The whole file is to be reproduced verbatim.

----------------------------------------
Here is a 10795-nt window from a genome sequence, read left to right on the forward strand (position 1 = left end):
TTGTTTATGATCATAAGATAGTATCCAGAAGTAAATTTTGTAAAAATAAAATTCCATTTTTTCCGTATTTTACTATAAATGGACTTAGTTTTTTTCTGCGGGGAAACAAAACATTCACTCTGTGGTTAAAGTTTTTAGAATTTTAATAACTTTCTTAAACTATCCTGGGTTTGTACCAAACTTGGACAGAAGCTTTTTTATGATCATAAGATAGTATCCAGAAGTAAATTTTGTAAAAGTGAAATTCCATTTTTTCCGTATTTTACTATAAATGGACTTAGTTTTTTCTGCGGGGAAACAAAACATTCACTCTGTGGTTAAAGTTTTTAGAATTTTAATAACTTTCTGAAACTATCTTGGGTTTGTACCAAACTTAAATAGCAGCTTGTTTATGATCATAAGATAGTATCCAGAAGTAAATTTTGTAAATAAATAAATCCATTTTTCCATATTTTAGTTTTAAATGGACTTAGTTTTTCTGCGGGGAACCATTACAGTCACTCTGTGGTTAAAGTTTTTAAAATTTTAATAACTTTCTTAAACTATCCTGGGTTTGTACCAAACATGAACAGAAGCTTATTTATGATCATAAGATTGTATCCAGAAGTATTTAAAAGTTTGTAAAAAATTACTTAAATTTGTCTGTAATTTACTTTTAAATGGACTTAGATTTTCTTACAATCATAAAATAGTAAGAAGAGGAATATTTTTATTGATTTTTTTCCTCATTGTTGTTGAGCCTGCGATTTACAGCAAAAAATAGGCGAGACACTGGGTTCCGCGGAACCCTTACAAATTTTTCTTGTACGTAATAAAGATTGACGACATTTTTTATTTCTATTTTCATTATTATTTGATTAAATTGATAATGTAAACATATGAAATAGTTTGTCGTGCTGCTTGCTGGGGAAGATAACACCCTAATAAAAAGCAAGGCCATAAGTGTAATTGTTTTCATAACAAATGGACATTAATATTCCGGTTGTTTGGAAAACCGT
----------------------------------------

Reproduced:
Here is a 10795-nt window from a genome sequence, read left to right on the forward strand (position 1 = left end):
TTGTTTATGATCATAAGATAGTATCCAGAAGTAAATTTTGTAAAAATAAAATTCCATTTTTTCCGTATTTTACTATAAATGGACTTAGTTTTTTTCTGCGGGGAAACAAAACATTCACTCTGTGGTTAAAGTTTTTAGAATTTTAATAACTTTCTTAAACTATCCTGGGTTTGTACCAAACTTGGACAGAAGCTTTTTTATGATCATAAGATAGTATCCAGAAGTAAATTTTGTAAAAGTGAAATTCCATTTTTTCCGTATTTTACTATAAATGGACTTAGTTTTTTCTGCGGGGAAACAAAACATTCACTCTGTGGTTAAAGTTTTTAGAATTTTAATAACTTTCTGAAACTATCTTGGGTTTGTACCAAACTTAAATAGCAGCTTGTTTATGATCATAAGATAGTATCCAGAAGTAAATTTTGTAAATAAATAAATCCATTTTTCCATATTTTAGTTTTAAATGGACTTAGTTTTTCTGCGGGGAACCATTACAGTCACTCTGTGGTTAAAGTTTTTAAAATTTTAATAACTTTCTTAAACTATCCTGGGTTTGTACCAAACATGAACAGAAGCTTATTTATGATCATAAGATTGTATCCAGAAGTATTTAAAAGTTTGTAAAAAATTACTTAAATTTGTCTGTAATTTACTTTTAAATGGACTTAGATTTTCTTACAATCATAAAATAGTAAGAAGAGGAATATTTTTATTGATTTTTTTCCTCATTGTTGTTGAGCCTGCGATTTACAGCAAAAAATAGGCGAGACACTGGGTTCCGCGGAACCCTTACAAATTTTTCTTGTACGTAATAAAGATTGACGACATTTTTTATTTCTATTTTCATTATTATTTGATTAAATTGATAATGTAAACATATGAAATAGTTTGTCGTGCTGCTTGCTGGGGAAGATAACACCCTAATAAAAAGCAAGGCCATAAGTGTAATTGTTTTCATAACAAATGGACATTAATATTCCGGTTGTTTGGAAAACCGT